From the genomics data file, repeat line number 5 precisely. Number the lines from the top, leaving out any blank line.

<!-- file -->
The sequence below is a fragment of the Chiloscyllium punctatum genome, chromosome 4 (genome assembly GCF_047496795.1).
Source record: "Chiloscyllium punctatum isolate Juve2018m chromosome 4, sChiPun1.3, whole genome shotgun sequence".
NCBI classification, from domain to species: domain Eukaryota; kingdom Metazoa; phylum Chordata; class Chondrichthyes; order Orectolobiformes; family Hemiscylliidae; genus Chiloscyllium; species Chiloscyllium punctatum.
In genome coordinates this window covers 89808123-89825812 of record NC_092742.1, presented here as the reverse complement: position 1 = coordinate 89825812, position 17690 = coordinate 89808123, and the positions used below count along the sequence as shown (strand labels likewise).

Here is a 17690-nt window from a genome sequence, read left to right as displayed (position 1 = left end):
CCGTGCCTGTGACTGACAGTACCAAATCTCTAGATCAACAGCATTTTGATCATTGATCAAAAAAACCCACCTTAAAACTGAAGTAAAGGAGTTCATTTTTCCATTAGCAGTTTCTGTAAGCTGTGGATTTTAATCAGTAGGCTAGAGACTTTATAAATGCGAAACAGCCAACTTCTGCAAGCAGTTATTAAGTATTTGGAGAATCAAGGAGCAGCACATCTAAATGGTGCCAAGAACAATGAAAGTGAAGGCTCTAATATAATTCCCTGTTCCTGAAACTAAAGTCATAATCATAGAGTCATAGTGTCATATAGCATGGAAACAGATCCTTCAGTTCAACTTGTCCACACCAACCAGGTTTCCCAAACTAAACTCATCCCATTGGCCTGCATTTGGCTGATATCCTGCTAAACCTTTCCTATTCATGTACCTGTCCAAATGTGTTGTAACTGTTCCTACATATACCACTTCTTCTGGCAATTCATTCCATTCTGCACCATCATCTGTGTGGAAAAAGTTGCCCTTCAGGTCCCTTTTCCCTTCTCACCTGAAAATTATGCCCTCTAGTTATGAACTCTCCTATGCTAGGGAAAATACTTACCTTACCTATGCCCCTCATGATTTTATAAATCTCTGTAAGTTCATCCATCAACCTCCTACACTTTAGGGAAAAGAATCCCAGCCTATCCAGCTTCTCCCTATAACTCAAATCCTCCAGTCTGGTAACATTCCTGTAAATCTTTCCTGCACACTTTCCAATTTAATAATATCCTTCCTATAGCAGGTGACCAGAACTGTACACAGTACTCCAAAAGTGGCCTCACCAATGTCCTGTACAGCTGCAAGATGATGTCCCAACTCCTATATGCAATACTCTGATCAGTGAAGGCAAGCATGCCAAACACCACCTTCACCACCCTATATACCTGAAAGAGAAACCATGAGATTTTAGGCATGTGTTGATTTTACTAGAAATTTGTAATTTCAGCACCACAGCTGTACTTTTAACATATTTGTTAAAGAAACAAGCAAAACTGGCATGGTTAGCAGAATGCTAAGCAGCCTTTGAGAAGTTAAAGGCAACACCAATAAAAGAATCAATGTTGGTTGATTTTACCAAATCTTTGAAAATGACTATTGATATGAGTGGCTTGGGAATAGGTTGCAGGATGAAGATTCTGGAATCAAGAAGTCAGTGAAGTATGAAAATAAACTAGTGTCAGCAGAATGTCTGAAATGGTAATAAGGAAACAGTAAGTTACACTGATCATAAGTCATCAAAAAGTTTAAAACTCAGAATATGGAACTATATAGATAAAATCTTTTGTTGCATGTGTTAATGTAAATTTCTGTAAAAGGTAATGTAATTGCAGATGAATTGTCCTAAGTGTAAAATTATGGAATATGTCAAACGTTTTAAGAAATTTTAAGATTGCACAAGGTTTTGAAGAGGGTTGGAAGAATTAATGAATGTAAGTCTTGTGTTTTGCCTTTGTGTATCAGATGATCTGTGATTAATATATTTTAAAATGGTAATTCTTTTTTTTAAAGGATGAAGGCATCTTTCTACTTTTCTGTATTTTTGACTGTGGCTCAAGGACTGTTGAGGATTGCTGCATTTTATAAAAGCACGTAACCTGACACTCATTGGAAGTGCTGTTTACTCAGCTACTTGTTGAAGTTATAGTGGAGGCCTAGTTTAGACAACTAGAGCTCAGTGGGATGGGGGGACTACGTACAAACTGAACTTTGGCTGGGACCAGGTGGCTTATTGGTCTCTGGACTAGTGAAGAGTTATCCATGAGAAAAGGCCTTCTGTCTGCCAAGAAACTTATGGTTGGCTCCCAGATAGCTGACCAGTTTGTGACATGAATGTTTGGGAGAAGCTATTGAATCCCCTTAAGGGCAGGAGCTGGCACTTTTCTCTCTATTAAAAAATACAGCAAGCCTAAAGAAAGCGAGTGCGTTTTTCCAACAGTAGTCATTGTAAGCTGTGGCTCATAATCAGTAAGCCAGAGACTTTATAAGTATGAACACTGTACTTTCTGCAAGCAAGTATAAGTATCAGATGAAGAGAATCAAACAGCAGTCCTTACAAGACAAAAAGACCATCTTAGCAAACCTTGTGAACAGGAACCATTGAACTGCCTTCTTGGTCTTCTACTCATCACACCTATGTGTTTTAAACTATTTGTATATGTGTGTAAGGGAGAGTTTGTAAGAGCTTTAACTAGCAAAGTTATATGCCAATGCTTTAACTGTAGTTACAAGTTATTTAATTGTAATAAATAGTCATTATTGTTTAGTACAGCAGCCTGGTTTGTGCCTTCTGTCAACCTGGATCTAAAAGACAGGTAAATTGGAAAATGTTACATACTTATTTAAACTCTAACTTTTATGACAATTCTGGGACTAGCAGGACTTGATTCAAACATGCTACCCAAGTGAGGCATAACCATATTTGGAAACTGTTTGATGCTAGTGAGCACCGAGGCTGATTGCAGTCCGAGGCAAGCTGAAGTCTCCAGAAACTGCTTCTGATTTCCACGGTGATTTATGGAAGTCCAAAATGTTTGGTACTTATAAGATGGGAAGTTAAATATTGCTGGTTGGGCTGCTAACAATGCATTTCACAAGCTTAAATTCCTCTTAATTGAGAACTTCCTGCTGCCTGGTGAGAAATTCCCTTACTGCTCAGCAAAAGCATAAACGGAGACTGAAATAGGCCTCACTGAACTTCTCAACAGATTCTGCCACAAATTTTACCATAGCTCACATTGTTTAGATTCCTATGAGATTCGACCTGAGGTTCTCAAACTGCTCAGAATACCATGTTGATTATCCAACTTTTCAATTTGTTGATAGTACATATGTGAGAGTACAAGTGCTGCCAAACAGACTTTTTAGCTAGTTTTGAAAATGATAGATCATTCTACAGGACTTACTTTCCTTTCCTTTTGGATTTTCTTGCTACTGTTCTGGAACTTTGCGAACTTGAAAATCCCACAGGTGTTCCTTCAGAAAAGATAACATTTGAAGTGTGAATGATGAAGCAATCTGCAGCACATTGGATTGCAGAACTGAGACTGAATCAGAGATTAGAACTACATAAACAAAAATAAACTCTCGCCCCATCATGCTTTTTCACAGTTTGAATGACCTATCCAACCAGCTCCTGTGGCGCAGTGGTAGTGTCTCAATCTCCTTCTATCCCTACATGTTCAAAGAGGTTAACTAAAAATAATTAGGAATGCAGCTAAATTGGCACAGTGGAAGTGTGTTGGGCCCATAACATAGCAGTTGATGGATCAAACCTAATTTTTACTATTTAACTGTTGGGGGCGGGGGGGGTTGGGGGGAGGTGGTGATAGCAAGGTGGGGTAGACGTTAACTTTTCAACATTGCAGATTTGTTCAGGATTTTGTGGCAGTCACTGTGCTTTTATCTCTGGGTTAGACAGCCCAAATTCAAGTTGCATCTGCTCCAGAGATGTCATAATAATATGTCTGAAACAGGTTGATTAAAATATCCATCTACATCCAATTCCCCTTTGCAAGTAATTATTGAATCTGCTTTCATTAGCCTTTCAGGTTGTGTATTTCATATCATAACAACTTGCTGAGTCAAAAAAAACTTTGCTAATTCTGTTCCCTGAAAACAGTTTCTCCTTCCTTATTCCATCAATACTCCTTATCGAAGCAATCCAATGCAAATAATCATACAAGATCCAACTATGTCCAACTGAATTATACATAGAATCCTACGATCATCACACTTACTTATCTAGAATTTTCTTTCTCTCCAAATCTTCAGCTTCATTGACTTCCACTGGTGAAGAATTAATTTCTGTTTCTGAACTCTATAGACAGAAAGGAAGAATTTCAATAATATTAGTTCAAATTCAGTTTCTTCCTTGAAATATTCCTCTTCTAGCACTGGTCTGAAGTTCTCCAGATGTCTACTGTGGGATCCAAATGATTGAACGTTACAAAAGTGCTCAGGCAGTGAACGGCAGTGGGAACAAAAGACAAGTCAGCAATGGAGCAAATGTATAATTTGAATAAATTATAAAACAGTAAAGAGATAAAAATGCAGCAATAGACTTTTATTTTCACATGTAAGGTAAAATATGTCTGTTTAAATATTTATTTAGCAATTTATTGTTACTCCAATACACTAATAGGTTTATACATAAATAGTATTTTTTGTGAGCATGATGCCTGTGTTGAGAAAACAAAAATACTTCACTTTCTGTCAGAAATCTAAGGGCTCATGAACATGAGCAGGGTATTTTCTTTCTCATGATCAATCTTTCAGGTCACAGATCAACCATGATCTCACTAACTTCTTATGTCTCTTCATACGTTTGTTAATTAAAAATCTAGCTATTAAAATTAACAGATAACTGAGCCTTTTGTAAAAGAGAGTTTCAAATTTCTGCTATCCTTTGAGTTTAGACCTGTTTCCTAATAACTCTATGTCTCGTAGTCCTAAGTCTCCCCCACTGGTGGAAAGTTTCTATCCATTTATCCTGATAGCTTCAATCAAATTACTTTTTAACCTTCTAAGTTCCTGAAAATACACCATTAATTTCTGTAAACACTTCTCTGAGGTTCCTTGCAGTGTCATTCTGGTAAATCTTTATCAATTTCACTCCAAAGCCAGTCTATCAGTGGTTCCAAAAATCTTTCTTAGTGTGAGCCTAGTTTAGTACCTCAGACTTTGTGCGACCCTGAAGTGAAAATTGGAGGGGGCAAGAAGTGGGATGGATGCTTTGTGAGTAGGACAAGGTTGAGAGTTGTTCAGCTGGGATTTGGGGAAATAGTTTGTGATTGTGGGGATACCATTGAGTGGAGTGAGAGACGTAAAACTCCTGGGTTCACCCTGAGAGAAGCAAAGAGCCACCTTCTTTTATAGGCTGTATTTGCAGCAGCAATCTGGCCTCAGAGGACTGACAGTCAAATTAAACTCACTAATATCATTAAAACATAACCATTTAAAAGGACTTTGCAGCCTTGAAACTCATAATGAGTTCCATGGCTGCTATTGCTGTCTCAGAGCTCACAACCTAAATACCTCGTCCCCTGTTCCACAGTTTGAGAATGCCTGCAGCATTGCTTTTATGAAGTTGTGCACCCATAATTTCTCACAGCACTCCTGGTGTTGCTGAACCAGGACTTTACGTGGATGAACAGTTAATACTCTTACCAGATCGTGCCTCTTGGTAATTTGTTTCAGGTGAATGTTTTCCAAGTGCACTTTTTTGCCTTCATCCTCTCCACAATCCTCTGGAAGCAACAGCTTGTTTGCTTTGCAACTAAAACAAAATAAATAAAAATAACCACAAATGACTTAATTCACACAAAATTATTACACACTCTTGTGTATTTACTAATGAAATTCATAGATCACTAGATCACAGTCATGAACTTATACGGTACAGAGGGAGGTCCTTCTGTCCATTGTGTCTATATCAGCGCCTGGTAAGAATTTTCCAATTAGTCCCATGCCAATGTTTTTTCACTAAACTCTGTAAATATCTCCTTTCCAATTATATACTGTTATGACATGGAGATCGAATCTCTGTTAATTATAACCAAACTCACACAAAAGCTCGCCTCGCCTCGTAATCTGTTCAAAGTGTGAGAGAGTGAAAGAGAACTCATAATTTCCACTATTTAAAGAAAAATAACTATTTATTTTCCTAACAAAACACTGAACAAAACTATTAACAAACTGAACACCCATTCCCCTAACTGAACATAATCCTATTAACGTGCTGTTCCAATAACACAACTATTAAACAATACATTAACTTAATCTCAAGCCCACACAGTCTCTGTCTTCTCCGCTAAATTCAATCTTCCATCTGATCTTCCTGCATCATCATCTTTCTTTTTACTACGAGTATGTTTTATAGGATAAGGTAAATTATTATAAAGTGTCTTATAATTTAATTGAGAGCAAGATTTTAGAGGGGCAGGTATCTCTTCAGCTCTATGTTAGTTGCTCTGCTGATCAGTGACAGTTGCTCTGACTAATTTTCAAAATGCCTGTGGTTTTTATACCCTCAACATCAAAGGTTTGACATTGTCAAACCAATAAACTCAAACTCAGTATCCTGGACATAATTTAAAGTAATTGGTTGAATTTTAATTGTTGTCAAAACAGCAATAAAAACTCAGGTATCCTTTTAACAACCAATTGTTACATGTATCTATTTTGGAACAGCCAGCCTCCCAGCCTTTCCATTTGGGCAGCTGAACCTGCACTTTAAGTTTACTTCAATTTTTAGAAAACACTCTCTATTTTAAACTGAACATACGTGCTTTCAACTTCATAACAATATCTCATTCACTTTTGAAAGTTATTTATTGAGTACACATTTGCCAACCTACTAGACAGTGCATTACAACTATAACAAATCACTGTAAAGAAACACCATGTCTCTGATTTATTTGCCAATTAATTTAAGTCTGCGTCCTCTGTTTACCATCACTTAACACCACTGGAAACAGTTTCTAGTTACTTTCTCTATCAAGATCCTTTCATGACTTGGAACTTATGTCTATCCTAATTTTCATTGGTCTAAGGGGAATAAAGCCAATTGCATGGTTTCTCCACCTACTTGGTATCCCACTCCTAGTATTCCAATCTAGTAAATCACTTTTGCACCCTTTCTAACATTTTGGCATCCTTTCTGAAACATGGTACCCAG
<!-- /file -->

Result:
Here is a 17690-nt window from a genome sequence, read left to right as displayed (position 1 = left end):